“Flower Friday” is a weekly profile of a different Florida native wildflower.

Fringed bluestar (Amsonia ciliata) by Eleanor Dietrich

Flower Friday: Fringed bluestar

Fringed bluestar (Amsonia ciliata) occurs naturally in pine flatwoods, sandhills and scrub throughout west Central Florida and North Florida. It blooms spring through fall, attracting a variety of pollinators, especially butterflies. Despite being in the same family as milkweed, the plant is not a known larval host for Monarchs or other milkweed butterflies.

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Coastal mock vervain (Glandularia maritima) by Andrea England

Flower Friday: Coastal mock vervain

Also known as Beach verbena, Coastal mock vervain (Glandularia maritima) is a short-lived perennial wildflower endemic primarily to Florida’s east coast. It is a state-listed endangered species. It blooms year-round, although the most prolific flowering occurs in spring and summer.  Beach verbena flowers are a good nectar source for a variety of butterflies and moths, including Gulf fritillaries, hawkmoths and Long-tailed skippers. They are also attractive to miner bees and long-tongued bees such as bumble and orchid bees.  

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Bandanna-of-the-Everglades (Canna flaccida) by Ryan Fessenden

Flower Friday: Bandanna-of-the-Everglades

Also known as Golden canna or Yellow canna, Bandanna-of-the-Everglades (Canna flaccida) is a robust aquatic wildflower with large, showy orchid-like blooms. It occurs naturally in freshwater marshes and swamps, and along pond and lake margins throughout much of Florida. It is the larval host for the Brazilian skipper; dragonfly larvae have been know to hide in the leaves until they change into adults. Bees and butterflies are attracted to the flower’s nectar.  

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Nashville warbler on American beautyberry by Mary Keim

Flower Friday: American beautyberry

American beautyberry (Callicarpa americana) is a woody shrub found in pinelands and hammocks throughout Florida. The plant’s foliage offers cover for small wildlife. Its flowers are a nectar source for butterflies and bees, while its dense clusters of berries provide food for birds and deer in late summer and fall.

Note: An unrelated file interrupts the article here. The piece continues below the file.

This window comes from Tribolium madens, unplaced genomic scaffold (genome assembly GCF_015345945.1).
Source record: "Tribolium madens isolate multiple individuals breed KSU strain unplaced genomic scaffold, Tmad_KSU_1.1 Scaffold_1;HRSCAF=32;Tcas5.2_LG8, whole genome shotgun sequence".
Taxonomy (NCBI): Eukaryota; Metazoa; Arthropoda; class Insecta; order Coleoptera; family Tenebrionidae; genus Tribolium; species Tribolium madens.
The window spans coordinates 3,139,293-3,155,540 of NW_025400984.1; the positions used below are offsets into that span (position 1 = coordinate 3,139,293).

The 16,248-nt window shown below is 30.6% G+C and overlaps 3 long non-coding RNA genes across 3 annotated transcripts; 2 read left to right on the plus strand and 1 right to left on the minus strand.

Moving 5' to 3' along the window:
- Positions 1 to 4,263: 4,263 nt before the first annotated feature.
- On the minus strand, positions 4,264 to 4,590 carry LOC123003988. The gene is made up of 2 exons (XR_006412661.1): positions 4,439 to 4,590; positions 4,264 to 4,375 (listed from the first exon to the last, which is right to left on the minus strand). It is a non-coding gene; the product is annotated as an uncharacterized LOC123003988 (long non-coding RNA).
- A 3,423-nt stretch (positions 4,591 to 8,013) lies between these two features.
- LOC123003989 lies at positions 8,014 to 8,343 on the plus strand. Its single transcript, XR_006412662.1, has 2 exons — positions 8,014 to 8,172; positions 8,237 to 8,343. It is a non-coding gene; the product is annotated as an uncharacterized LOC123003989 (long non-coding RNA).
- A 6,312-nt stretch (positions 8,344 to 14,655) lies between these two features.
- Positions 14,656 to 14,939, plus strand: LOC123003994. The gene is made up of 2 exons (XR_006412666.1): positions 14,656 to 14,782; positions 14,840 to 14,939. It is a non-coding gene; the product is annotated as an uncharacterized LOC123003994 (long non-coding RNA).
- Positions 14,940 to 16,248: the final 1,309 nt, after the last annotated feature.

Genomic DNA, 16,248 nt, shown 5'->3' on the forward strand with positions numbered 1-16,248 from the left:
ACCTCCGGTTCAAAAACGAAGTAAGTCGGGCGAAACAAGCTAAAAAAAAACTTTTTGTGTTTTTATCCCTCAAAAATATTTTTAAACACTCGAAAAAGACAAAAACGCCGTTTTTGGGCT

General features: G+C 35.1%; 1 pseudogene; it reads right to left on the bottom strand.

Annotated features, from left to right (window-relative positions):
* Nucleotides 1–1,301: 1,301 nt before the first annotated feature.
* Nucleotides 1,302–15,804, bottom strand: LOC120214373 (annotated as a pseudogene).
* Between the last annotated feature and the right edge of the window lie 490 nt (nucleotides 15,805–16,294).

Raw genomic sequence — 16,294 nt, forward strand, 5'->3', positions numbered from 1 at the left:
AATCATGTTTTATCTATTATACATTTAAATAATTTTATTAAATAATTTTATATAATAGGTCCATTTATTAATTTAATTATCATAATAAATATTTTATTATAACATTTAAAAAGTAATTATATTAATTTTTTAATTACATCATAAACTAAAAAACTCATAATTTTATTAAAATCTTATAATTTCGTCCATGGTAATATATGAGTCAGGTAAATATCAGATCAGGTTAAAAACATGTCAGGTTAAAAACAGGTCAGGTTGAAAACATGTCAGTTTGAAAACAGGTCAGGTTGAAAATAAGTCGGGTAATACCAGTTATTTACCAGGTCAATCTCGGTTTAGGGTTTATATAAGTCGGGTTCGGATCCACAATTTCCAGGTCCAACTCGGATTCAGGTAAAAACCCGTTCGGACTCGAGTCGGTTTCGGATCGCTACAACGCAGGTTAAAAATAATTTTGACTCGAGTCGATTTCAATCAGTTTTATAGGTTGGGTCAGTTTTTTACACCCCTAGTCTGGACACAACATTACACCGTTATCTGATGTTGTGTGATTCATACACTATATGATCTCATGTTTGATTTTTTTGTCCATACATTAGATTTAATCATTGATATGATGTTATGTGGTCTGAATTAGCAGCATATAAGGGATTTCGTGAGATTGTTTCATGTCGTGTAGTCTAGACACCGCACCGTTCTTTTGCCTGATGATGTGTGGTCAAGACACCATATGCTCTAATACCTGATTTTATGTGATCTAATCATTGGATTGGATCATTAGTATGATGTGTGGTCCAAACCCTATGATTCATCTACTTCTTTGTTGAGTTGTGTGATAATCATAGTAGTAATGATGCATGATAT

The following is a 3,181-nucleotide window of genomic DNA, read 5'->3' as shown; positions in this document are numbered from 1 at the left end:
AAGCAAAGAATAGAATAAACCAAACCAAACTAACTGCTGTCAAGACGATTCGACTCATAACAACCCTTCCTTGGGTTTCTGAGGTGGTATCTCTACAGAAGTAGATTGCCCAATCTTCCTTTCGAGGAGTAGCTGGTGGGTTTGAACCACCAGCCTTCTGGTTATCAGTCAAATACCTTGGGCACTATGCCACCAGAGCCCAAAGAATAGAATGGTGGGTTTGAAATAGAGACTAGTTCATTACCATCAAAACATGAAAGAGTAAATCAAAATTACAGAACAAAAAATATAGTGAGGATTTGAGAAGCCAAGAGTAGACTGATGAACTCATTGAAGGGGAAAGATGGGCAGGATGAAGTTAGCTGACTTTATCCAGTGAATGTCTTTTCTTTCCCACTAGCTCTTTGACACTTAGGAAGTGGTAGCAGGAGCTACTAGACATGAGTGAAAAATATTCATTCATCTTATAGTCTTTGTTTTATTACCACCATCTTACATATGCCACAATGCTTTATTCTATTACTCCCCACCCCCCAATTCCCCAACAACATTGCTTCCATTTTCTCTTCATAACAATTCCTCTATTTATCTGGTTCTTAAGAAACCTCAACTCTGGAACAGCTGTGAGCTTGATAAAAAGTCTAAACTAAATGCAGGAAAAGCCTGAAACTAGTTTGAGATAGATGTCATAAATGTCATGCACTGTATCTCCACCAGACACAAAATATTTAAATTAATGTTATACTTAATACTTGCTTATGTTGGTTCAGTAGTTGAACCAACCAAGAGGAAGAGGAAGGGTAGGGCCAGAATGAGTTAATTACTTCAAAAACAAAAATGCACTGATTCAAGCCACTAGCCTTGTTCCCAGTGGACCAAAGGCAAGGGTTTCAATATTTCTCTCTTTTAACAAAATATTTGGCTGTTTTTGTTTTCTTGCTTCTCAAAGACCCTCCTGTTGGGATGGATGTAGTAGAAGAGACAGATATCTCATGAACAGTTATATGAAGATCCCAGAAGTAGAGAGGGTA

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Flower Friday: Wild coffee

Wild coffee (Psychotria nervosa) is an evergreen shrub that occurs naturally in coastal, hydric, mesic and rockland hammocks throughout Florida’s peninsula. Its flowers typically bloom in spring and summer, but may bloom year-round. They are attractive to a variety of pollinators, especially Atala and Schaus’ swallowtail butterflies. The plant’s fruits are a favorite of many birds and small wildlife. Humans can eat the berries, as well, but they are rather bland.

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Coastal doghobble (Leucothoe axillaris) by Ryan Fessenden

Flower Friday: Coastal doghobble

Coastal doghobble (Leucothoe axillaris) is an evergreen shrub found in swamps, wet hammocks and flatwoods, and along stream edges. Its profusion of spring-blooming flowers is pollinated primarily by bees. It is best suited for moist, shady landscapes, but requires good air circulation to prevent leaf spot diseases. Its interesting evergreen foliage and showy flowers keep it attractive throughout the year.

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